Despite the spread of scandalous poses on the many various editions of the album cover, revealing interview with Rolling Stone where she candidly broadcasts her drugs of choice (you guessed it: weed and molly) amidst conversation about her project’s modus operandi and declaratory tweet regarding the album’s title (“If you don’t know why my record is called BANGERZ you’ll know as soon as you hear it,” she posted. “Nothin’ but #BANGERZ!”) Bangerz is really just an album about, well, Miley Cyrus. Of course, on some level, everything Miley does is about Miley—she’s a human publicity machine. But unlike Madonna, who, in the past had other, broader social and emotional concerns overlaying it all, with Miley what we get is a celebration of her own cult of personality. All of which might be forgivable if she was doing anything musically relevant, but this for an album being pressed as ‘adult’ (whoa, look out, Parental Advisory sticker present), Bangerz is the most conservative album both instrumentally as well as lyrically you’ll hear in pop music today. It’s an album that parallels Demi Lovato or Selena Gomez, not heyday (or any day) Lil Kim or Foxy Brown like the misleading media rollout may suggest.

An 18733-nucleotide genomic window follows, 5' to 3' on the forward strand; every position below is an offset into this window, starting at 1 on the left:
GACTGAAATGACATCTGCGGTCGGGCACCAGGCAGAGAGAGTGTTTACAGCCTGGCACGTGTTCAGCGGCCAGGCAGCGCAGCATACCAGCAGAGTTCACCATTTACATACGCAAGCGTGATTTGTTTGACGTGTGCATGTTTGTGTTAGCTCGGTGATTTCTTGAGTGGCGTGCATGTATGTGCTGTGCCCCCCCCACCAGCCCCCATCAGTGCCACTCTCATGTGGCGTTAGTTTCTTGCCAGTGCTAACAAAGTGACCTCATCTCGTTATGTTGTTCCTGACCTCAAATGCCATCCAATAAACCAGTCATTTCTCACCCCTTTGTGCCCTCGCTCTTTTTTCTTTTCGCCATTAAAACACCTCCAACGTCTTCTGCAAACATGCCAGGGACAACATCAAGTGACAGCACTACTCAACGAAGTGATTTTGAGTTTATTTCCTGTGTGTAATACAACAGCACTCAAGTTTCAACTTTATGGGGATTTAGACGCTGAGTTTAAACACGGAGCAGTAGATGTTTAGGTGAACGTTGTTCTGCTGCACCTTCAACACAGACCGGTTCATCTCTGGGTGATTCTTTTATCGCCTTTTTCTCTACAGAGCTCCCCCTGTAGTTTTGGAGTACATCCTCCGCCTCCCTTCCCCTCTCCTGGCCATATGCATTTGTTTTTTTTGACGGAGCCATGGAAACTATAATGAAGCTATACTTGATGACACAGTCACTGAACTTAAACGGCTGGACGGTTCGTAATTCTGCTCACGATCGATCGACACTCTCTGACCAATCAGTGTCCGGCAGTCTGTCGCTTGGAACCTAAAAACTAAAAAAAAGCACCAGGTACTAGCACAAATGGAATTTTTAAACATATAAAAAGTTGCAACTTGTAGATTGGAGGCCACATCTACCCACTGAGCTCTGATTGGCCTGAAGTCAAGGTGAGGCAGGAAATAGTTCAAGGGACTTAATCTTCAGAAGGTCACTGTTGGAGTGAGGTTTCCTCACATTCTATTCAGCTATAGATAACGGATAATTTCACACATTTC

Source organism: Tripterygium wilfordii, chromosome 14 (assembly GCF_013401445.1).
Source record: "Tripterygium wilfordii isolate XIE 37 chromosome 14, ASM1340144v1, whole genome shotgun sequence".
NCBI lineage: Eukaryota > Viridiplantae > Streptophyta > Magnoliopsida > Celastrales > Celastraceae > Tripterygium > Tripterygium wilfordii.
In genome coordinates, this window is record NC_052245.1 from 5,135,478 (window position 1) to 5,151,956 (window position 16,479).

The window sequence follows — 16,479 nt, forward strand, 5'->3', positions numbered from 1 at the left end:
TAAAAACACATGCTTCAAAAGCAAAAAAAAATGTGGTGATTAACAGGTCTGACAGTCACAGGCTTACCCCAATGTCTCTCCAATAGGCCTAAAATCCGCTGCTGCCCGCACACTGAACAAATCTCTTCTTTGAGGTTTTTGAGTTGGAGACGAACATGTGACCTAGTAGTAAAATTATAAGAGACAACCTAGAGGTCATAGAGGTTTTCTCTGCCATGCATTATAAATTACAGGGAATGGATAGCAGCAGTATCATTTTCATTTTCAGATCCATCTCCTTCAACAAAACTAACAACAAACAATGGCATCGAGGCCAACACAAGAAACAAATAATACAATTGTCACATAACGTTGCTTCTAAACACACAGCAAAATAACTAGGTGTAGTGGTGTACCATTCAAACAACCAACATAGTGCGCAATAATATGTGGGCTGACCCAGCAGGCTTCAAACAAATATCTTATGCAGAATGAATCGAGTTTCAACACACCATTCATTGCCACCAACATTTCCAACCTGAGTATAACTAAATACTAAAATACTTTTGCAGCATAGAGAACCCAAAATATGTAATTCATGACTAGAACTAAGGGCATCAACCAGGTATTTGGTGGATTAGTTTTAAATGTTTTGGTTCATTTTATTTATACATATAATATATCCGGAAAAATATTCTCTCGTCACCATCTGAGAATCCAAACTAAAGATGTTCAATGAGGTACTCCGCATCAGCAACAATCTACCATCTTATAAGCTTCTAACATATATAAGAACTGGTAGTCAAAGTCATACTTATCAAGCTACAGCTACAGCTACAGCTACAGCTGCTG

In the recent campaign to prove she’s all grown up, Miley’s been on a grand tour through genres, making all sorts of strange pitstops at country, brostep, Dr. Luke takeoff, and even weird hybrid pseudo-reggae—all with varying degrees of success. But never has she sounded so out of place as she does in the club setting of “We Can’t Stop”. Miley slurs to the point of being virtually incomprehensible, and the message begins to sound miserable instead of (the intended) inspiring. The lyrics, which alternate between banal uplift messages and clichéd party imagery, don’t help either. For crying out loud, we’re at “hands in the air like you don’t care” by the second line! She’s not even trying. Neither is Mike WiLL Made It, whose sluggish production sounds like an upset stomach full of cheap beer. Since when did the concept of not giving a shit reach such a openly meta level? Miley—or her brilliant team of publicists and strategists—may endlessly sit around on Twitter and tweet about who knows how many rappers she’s listening and twerking to but it’s nevertheless jarring to hear the eponymous “Mike WiLL Made It!” drop on a Miley Cyrus song. The problem is, Miley’s now more interesting as a Twitter personality than as an entertainer; even when she reminds us of the latter it’s just Mike WiLL squandering his skill and Miley squandering her vocals for a sludgy spillover of Lesley Gore.